The postscript to the gospel of John was created with at least one clear purpose -- to redeem a leader in the early Christian movement from an embarrassing episode of disloyalty. There is some debate as to whether this final chapter of John was written by the same author as the rest of the book. At this point, there are only four or five actual complete copies of the gospel of John from the 4th century or earlier, and even among these there are apparent discrepancies. Whoever added this chapter to the end of the narrative, however, apparently felt it was necessary to address some concern in the community.
After the resurrected Jesus character prompts a miraculous catch of fish, he asks Peter to affirm his devotion three times, mirroring the three-fold denial of Peter earlier in the story. The Jesus character then foretells how Peter will die (a detail that could not have been included by the author until after this early sect leader's death), and he also mentions how the author of the preceding 20 chapters will die. The author of this postscript mentions one rumor that is being debunked here, although he does so in a way that reassures the reader that it is alright if a community leader dies.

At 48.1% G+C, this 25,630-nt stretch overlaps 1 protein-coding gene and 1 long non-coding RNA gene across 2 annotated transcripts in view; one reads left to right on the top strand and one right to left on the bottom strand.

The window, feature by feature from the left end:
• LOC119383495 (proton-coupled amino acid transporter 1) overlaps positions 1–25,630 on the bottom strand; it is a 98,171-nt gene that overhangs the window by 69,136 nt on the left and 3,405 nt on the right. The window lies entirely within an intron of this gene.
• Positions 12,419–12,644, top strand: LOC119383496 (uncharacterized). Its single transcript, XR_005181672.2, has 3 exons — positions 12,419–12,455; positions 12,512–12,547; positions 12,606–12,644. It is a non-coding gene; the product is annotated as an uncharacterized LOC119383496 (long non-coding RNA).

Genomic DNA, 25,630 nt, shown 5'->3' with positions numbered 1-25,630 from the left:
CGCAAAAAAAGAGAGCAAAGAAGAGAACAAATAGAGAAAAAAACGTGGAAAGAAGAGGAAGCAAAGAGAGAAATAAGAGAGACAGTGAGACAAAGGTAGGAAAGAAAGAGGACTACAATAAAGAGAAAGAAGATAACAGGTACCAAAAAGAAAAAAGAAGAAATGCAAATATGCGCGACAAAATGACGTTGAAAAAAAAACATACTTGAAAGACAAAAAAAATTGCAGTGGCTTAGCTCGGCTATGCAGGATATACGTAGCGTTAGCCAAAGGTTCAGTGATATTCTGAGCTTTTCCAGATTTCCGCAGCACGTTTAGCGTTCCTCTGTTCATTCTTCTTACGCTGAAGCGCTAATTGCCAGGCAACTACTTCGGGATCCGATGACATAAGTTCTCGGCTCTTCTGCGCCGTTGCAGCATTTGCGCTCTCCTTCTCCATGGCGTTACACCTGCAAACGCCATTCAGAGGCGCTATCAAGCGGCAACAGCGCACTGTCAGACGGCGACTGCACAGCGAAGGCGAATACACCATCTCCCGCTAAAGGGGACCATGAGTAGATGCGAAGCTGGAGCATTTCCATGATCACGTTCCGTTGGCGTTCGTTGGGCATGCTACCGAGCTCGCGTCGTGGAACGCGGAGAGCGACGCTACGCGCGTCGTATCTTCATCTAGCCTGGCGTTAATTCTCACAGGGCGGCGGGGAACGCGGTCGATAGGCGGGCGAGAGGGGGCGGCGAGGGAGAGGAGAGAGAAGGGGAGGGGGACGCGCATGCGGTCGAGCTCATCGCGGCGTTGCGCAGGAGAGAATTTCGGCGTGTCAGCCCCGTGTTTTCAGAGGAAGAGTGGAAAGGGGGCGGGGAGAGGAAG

Symbolism is prevalent here, which is one indication that this is not a report of actual incidents but a story with a metaphorical meaning. The exact number of fish caught is clearly symbolic and not actual, and many people have put forth theories about what that number might signify. There's no point in offering such a theory, however, because there is no way to prove or disprove any clever ideas about the number 153. Fishing and not catching anything until the Christ-figure shows up is also a hearkening back to previous stories, locating the tale within a larger context of Jesus stories. And of course, the three-fold redemption of Peter is highly symbolic, and some commentators have picked apart what fine distinctions might be made between "sheep" or "lambs" and "tending" or "feeding." Maybe the author had some specific nuanced differences in mind, but unless we discover some explanation written by the actual author, we shouldn't put too much stock in a "scholar" who claims to have solved a riddle that doesn't even necessarily exist.